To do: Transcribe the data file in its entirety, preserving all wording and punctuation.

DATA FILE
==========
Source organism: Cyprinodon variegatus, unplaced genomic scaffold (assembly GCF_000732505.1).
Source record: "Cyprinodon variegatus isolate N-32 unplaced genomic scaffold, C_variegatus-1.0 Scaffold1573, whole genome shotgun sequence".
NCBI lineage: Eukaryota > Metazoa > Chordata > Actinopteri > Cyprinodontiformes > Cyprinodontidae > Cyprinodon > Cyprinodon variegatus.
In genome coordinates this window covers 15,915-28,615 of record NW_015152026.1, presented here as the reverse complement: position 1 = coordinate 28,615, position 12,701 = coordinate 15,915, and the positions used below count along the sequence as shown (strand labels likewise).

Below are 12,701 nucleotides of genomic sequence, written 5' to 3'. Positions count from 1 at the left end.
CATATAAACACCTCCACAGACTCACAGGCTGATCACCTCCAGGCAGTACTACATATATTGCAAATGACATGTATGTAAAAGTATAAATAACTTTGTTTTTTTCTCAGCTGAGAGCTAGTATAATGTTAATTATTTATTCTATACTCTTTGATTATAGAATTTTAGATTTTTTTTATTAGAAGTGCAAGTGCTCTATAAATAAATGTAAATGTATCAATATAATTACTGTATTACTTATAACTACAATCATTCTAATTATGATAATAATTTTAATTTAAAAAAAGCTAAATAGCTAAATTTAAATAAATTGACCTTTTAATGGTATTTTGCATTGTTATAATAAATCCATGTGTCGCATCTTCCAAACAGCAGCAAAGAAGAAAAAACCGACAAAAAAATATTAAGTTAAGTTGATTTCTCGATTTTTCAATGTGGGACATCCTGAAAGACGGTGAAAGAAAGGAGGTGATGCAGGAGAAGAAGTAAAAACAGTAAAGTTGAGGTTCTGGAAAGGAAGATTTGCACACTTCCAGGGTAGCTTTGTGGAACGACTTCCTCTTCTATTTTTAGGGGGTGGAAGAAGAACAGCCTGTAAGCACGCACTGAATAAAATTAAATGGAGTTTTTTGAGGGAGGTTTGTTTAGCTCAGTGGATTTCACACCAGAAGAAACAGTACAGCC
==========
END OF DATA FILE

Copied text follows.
Source organism: Cyprinodon variegatus, unplaced genomic scaffold (assembly GCF_000732505.1).
Source record: "Cyprinodon variegatus isolate N-32 unplaced genomic scaffold, C_variegatus-1.0 Scaffold1573, whole genome shotgun sequence".
NCBI lineage: Eukaryota > Metazoa > Chordata > Actinopteri > Cyprinodontiformes > Cyprinodontidae > Cyprinodon > Cyprinodon variegatus.
In genome coordinates this window covers 15,915-28,615 of record NW_015152026.1, presented here as the reverse complement: position 1 = coordinate 28,615, position 12,701 = coordinate 15,915, and the positions used below count along the sequence as shown (strand labels likewise).

Below are 12,701 nucleotides of genomic sequence, written 5' to 3'. Positions count from 1 at the left end.
CATATAAACACCTCCACAGACTCACAGGCTGATCACCTCCAGGCAGTACTACATATATTGCAAATGACATGTATGTAAAAGTATAAATAACTTTGTTTTTTTCTCAGCTGAGAGCTAGTATAATGTTAATTATTTATTCTATACTCTTTGATTATAGAATTTTAGATTTTTTTTATTAGAAGTGCAAGTGCTCTATAAATAAATGTAAATGTATCAATATAATTACTGTATTACTTATAACTACAATCATTCTAATTATGATAATAATTTTAATTTAAAAAAAGCTAAATAGCTAAATTTAAATAAATTGACCTTTTAATGGTATTTTGCATTGTTATAATAAATCCATGTGTCGCATCTTCCAAACAGCAGCAAAGAAGAAAAAACCGACAAAAAAATATTAAGTTAAGTTGATTTCTCGATTTTTCAATGTGGGACATCCTGAAAGACGGTGAAAGAAAGGAGGTGATGCAGGAGAAGAAGTAAAAACAGTAAAGTTGAGGTTCTGGAAAGGAAGATTTGCACACTTCCAGGGTAGCTTTGTGGAACGACTTCCTCTTCTATTTTTAGGGGGTGGAAGAAGAACAGCCTGTAAGCACGCACTGAATAAAATTAAATGGAGTTTTTTGAGGGAGGTTTGTTTAGCTCAGTGGATTTCACACCAGAAGAAACAGTACAGCC